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President Donald Trump threatened to close large parts of the U.S.-Mexico border next week if America's southern neighbor does not "immediately" stop illegal immigration.
In a series of tweets Friday, the president wrote that he would shut down "the Border, or large sections of the Border," if Mexico does not "immediately stop ALL illegal immigration coming into the United States throug (sic) our Southern Border." He claimed closing off border crossings, key avenues for trade with a major partner, "would be a good thing!"
Trump, who has made cracking down on illegal immigration a top political priority, has said he could shut down border crossings before without following through on the threat. However, his threat Friday comes at a particularly delicate time: his administration hopes Congress will ratify a replacement of the 1994 North American Free Trade Agreement by this summer.
It would likely be difficult for Mexico to "immediately" stop "all" illegal immigration, as Trump asks.
Later Friday, White House spokesman Hogan Gidley said he did not have an announcement "at this time" about Trump closing down the border, but added that the president "has got to do something to fix it and he's looking at all his options." While Trump made the threat more than once Friday, his administration did not appear to take any concrete steps toward closing the border.
In response to the president's tweets, Mexican Foreign Secretary Marcelo Ebrard said Mexico would not respond to threats. He called Mexico a "great neighbor" to the U.S. He added that 1.5 million Americans live in Mexico.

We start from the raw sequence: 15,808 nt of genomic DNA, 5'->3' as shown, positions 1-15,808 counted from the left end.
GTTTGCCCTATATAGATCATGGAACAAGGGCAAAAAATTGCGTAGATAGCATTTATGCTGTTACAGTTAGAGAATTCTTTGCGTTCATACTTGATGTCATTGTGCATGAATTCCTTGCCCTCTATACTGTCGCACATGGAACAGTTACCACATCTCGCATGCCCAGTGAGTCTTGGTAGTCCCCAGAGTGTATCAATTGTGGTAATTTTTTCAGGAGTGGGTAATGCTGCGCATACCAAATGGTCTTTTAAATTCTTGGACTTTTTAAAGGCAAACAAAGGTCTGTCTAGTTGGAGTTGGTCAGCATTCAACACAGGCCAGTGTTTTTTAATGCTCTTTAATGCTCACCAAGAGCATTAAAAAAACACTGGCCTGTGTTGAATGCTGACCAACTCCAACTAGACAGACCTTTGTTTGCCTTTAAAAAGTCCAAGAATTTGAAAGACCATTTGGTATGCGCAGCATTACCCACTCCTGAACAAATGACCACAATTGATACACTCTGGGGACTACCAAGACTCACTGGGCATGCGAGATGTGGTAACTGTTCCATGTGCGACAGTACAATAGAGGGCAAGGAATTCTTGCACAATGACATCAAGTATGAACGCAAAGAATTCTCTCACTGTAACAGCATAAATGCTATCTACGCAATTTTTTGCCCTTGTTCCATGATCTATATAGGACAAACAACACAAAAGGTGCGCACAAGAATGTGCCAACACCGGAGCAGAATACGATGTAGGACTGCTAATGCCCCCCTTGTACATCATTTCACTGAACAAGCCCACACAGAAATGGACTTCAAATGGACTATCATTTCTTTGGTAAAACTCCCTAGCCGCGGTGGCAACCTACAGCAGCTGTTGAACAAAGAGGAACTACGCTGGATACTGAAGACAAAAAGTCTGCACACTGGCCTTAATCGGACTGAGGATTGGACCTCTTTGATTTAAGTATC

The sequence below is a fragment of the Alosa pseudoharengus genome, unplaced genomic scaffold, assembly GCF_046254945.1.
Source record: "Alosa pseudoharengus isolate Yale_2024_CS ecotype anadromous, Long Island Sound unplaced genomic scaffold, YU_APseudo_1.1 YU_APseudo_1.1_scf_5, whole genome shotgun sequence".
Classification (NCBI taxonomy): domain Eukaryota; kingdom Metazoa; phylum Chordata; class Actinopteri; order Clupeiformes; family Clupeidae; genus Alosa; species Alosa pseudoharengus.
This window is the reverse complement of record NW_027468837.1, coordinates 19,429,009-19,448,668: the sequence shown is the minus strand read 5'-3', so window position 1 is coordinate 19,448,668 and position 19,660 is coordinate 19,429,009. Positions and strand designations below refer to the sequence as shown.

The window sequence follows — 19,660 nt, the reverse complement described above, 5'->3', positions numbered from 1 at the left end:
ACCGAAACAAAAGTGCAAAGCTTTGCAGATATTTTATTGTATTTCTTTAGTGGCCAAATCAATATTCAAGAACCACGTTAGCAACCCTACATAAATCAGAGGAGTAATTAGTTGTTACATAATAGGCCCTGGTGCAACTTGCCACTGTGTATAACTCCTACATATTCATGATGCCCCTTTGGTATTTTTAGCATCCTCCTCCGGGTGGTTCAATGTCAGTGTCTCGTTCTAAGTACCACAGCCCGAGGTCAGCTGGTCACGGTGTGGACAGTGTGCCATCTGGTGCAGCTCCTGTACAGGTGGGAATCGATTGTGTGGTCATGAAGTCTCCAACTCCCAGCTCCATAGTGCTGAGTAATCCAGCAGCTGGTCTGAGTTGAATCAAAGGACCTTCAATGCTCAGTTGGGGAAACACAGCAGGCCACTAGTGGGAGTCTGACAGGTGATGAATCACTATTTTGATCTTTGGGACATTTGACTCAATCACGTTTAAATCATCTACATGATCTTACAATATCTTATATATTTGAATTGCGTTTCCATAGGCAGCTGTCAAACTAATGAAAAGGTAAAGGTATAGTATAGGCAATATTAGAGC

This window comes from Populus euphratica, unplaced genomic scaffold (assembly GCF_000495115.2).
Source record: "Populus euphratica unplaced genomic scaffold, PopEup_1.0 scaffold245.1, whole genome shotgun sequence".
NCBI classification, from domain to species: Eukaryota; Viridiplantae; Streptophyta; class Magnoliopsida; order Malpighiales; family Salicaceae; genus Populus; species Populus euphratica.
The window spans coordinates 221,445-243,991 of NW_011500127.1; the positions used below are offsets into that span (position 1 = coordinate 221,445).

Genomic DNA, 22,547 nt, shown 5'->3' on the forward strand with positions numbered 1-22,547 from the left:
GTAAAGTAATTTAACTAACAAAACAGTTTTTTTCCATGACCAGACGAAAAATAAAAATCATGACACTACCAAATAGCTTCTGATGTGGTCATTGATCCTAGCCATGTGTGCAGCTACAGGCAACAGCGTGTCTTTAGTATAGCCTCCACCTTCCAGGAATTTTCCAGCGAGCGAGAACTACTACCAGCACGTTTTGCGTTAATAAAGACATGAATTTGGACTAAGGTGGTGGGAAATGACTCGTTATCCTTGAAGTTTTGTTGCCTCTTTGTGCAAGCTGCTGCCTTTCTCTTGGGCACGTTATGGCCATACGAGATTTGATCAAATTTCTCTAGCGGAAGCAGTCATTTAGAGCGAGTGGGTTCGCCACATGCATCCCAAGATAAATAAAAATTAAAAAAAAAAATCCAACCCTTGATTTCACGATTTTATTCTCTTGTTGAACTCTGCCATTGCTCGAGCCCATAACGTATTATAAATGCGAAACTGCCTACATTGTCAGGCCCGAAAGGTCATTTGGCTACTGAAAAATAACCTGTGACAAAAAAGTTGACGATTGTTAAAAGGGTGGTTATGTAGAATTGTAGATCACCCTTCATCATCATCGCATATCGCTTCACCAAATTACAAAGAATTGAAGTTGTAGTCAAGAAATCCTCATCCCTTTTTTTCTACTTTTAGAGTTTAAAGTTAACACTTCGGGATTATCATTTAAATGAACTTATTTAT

Trump has long hammered Mexico over trade, pledging to crack down on what he calls abuses that sap American jobs. His claims about Mexico making money off the United States appear to relate to inaccurate assertions he has repeatedly made about the U.S. trade balance with other countries.
While Trump claims the U.S. having a trade deficit with another country is the same as "losing" money, it simply means America buys more goods from the country than the trading partner purchases from the U.S. In 2017, the U.S. had a $71 billion goods trade deficit with Mexico and a $63.6 billion deficit for both goods and services, according to the U.S. Trade Representative.
In addition, while Mexico admits fewer immigrants than the U.S., it is not clear that Mexico has the strongest or America has the weakest immigration laws in the world, according to PolitiFact.
Trump sees calls to crack down on Mexico as a strong political argument and often intensifies them when looking toward an election. The president faces what will likely be a difficult campaign for re-election next year.
He also threatened to close the southern border last year ahead of the midterm elections. At the time, Trump's rhetoric sparked concerns about economic damage from closing points of entry with a vital trading partner.
States Trump aims to win next year such as Arizona and Texas rely heavily on trade with Mexico.
Neither the White House nor the Department of Homeland Security immediately responded to CNBC's requests to comment on his tweets.